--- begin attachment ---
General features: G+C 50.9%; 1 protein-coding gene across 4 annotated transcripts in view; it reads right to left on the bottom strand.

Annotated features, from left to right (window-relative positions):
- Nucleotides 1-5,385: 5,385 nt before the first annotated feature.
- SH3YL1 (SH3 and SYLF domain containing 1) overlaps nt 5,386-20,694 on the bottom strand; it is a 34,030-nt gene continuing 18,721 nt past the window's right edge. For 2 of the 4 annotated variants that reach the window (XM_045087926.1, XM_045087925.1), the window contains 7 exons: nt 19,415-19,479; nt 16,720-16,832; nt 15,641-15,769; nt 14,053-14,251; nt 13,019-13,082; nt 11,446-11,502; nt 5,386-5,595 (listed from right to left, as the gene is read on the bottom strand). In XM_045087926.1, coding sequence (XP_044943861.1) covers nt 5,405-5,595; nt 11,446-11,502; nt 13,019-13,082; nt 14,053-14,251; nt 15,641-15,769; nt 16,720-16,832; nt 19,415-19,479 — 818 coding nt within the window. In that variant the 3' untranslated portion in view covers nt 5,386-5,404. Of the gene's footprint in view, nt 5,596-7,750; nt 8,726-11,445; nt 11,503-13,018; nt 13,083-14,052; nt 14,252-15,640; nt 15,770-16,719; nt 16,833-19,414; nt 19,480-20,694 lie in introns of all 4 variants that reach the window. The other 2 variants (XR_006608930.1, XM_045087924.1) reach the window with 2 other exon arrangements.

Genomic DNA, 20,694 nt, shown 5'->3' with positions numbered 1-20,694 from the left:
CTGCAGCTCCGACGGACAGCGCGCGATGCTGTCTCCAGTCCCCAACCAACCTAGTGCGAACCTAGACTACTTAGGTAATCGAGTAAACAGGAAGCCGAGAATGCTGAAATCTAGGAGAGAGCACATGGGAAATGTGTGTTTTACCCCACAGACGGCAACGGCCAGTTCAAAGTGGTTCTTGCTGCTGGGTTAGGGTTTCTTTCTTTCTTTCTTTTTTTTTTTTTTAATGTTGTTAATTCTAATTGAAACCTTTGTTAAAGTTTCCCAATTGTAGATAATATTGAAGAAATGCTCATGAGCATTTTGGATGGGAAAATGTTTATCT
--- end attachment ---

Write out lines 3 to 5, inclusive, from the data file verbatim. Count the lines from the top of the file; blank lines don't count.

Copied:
- Nucleotides 1-5,385: 5,385 nt before the first annotated feature.
- SH3YL1 (SH3 and SYLF domain containing 1) overlaps nt 5,386-20,694 on the bottom strand; it is a 34,030-nt gene continuing 18,721 nt past the window's right edge. For 2 of the 4 annotated variants that reach the window (XM_045087926.1, XM_045087925.1), the window contains 7 exons: nt 19,415-19,479; nt 16,720-16,832; nt 15,641-15,769; nt 14,053-14,251; nt 13,019-13,082; nt 11,446-11,502; nt 5,386-5,595 (listed from right to left, as the gene is read on the bottom strand). In XM_045087926.1, coding sequence (XP_044943861.1) covers nt 5,405-5,595; nt 11,446-11,502; nt 13,019-13,082; nt 14,053-14,251; nt 15,641-15,769; nt 16,720-16,832; nt 19,415-19,479 — 818 coding nt within the window. In that variant the 3' untranslated portion in view covers nt 5,386-5,404. Of the gene's footprint in view, nt 5,596-7,750; nt 8,726-11,445; nt 11,503-13,018; nt 13,083-14,052; nt 14,252-15,640; nt 15,770-16,719; nt 16,833-19,414; nt 19,480-20,694 lie in introns of all 4 variants that reach the window. The other 2 variants (XR_006608930.1, XM_045087924.1) reach the window with 2 other exon arrangements.

Genomic DNA, 20,694 nt, shown 5'->3' with positions numbered 1-20,694 from the left: